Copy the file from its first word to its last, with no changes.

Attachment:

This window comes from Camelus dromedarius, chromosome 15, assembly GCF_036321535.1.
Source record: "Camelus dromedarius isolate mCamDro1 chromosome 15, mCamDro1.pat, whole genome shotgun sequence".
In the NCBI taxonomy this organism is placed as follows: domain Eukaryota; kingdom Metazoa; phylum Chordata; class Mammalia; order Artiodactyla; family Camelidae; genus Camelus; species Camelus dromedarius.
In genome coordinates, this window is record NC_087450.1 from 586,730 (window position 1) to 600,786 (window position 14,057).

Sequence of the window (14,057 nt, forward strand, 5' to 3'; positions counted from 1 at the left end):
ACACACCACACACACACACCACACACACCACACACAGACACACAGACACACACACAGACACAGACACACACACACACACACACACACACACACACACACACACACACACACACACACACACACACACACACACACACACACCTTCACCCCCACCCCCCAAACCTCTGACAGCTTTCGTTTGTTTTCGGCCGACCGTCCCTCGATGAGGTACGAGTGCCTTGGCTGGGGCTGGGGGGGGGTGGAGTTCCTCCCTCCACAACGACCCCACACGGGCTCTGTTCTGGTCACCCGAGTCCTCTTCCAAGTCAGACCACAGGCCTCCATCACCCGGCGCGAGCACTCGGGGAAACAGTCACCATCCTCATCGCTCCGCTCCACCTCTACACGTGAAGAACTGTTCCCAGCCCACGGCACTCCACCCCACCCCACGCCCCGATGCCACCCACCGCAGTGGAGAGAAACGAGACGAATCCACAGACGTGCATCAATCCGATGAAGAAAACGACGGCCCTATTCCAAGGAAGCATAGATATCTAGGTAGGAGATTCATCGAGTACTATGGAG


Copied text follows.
This window comes from Camelus dromedarius, chromosome 15, assembly GCF_036321535.1.
Source record: "Camelus dromedarius isolate mCamDro1 chromosome 15, mCamDro1.pat, whole genome shotgun sequence".
In the NCBI taxonomy this organism is placed as follows: domain Eukaryota; kingdom Metazoa; phylum Chordata; class Mammalia; order Artiodactyla; family Camelidae; genus Camelus; species Camelus dromedarius.
In genome coordinates, this window is record NC_087450.1 from 586,730 (window position 1) to 600,786 (window position 14,057).

Sequence of the window (14,057 nt, forward strand, 5' to 3'; positions counted from 1 at the left end):
ACACACCACACACACACACCACACACACCACACACAGACACACAGACACACACACAGACACAGACACACACACACACACACACACACACACACACACACACACACACACACACACACACACACACACACACACACACACACCTTCACCCCCACCCCCCAAACCTCTGACAGCTTTCGTTTGTTTTCGGCCGACCGTCCCTCGATGAGGTACGAGTGCCTTGGCTGGGGCTGGGGGGGGGTGGAGTTCCTCCCTCCACAACGACCCCACACGGGCTCTGTTCTGGTCACCCGAGTCCTCTTCCAAGTCAGACCACAGGCCTCCATCACCCGGCGCGAGCACTCGGGGAAACAGTCACCATCCTCATCGCTCCGCTCCACCTCTACACGTGAAGAACTGTTCCCAGCCCACGGCACTCCACCCCACCCCACGCCCCGATGCCACCCACCGCAGTGGAGAGAAACGAGACGAATCCACAGACGTGCATCAATCCGATGAAGAAAACGACGGCCCTATTCCAAGGAAGCATAGATATCTAGGTAGGAGATTCATCGAGTACTATGGAG